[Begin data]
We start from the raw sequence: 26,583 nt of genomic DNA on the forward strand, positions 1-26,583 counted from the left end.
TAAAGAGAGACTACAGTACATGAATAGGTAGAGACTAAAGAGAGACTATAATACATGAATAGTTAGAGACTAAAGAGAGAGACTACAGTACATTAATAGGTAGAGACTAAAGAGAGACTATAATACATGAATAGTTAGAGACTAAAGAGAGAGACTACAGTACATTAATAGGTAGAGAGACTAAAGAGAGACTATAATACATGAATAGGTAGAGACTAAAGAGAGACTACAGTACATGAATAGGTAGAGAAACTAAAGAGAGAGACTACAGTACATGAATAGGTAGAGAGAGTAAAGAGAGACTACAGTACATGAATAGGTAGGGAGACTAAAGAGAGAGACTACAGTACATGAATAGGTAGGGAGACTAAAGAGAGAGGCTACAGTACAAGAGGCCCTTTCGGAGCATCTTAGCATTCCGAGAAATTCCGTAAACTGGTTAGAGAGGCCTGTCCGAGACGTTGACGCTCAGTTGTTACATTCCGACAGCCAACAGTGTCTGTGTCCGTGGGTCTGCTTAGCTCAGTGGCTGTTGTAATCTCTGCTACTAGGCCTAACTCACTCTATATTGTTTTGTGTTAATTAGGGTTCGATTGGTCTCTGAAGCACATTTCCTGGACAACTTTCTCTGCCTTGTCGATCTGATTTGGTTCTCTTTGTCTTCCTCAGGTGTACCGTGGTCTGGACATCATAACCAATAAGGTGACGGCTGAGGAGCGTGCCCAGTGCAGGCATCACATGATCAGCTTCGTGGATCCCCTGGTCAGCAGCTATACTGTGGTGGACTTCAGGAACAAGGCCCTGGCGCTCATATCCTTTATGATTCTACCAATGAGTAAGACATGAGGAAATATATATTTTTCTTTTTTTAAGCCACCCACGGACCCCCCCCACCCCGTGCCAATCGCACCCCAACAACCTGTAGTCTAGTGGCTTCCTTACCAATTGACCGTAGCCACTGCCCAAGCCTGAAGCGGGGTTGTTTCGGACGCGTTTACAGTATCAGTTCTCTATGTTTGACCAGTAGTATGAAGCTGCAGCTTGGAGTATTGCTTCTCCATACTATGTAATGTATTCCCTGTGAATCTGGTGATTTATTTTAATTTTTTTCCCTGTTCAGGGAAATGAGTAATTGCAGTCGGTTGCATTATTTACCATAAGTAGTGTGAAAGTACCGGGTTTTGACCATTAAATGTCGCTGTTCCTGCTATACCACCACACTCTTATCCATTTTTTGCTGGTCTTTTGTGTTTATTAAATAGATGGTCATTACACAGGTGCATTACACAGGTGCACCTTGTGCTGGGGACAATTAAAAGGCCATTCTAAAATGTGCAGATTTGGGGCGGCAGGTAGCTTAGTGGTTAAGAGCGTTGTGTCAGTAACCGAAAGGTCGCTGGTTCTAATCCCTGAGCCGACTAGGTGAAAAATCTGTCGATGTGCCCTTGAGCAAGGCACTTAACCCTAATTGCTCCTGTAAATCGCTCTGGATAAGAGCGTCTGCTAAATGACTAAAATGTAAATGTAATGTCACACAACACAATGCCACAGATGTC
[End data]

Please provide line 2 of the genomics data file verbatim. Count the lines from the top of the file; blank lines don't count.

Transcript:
TAAAGAGAGACTACAGTACATGAATAGGTAGAGACTAAAGAGAGACTATAATACATGAATAGTTAGAGACTAAAGAGAGAGACTACAGTACATTAATAGGTAGAGACTAAAGAGAGACTATAATACATGAATAGTTAGAGACTAAAGAGAGAGACTACAGTACATTAATAGGTAGAGAGACTAAAGAGAGACTATAATACATGAATAGGTAGAGACTAAAGAGAGACTACAGTACATGAATAGGTAGAGAAACTAAAGAGAGAGACTACAGTACATGAATAGGTAGAGAGAGTAAAGAGAGACTACAGTACATGAATAGGTAGGGAGACTAAAGAGAGAGACTACAGTACATGAATAGGTAGGGAGACTAAAGAGAGAGGCTACAGTACAAGAGGCCCTTTCGGAGCATCTTAGCATTCCGAGAAATTCCGTAAACTGGTTAGAGAGGCCTGTCCGAGACGTTGACGCTCAGTTGTTACATTCCGACAGCCAACAGTGTCTGTGTCCGTGGGTCTGCTTAGCTCAGTGGCTGTTGTAATCTCTGCTACTAGGCCTAACTCACTCTATATTGTTTTGTGTTAATTAGGGTTCGATTGGTCTCTGAAGCACATTTCCTGGACAACTTTCTCTGCCTTGTCGATCTGATTTGGTTCTCTTTGTCTTCCTCAGGTGTACCGTGGTCTGGACATCATAACCAATAAGGTGACGGCTGAGGAGCGTGCCCAGTGCAGGCATCACATGATCAGCTTCGTGGATCCCCTGGTCAGCAGCTATACTGTGGTGGACTTCAGGAACAAGGCCCTGGCGCTCATATCCTTTATGATTCTACCAATGAGTAAGACATGAGGAAATATATATTTTTCTTTTTTTAAGCCACCCACGGACCCCCCCCACCCCGTGCCAATCGCACCCCAACAACCTGTAGTCTAGTGGCTTCCTTACCAATTGACCGTAGCCACTGCCCAAGCCTGAAGCGGGGTTGTTTCGGACGCGTTTACAGTATCAGTTCTCTATGTTTGACCAGTAGTATGAAGCTGCAGCTTGGAGTATTGCTTCTCCATACTATGTAATGTATTCCCTGTGAATCTGGTGATTTATTTTAATTTTTTTCCCTGTTCAGGGAAATGAGTAATTGCAGTCGGTTGCATTATTTACCATAAGTAGTGTGAAAGTACCGGGTTTTGACCATTAAATGTCGCTGTTCCTGCTATACCACCACACTCTTATCCATTTTTTGCTGGTCTTTTGTGTTTATTAAATAGATGGTCATTACACAGGTGCATTACACAGGTGCACCTTGTGCTGGGGACAATTAAAAGGCCATTCTAAAATGTGCAGATTTGGGGCGGCAGGTAGCTTAGTGGTTAAGAGCGTTGTGTCAGTAACCGAAAGGTCGCTGGTTCTAATCCCTGAGCCGACTAGGTGAAAAATCTGTCGATGTGCCCTTGAGCAAGGCACTTAACCCTAATTGCTCCTGTAAATCGCTCTGGATAAGAGCGTCTGCTAAATGACTAAAATGTAAATGTAATGTCACACAACACAATGCCACAGATGTC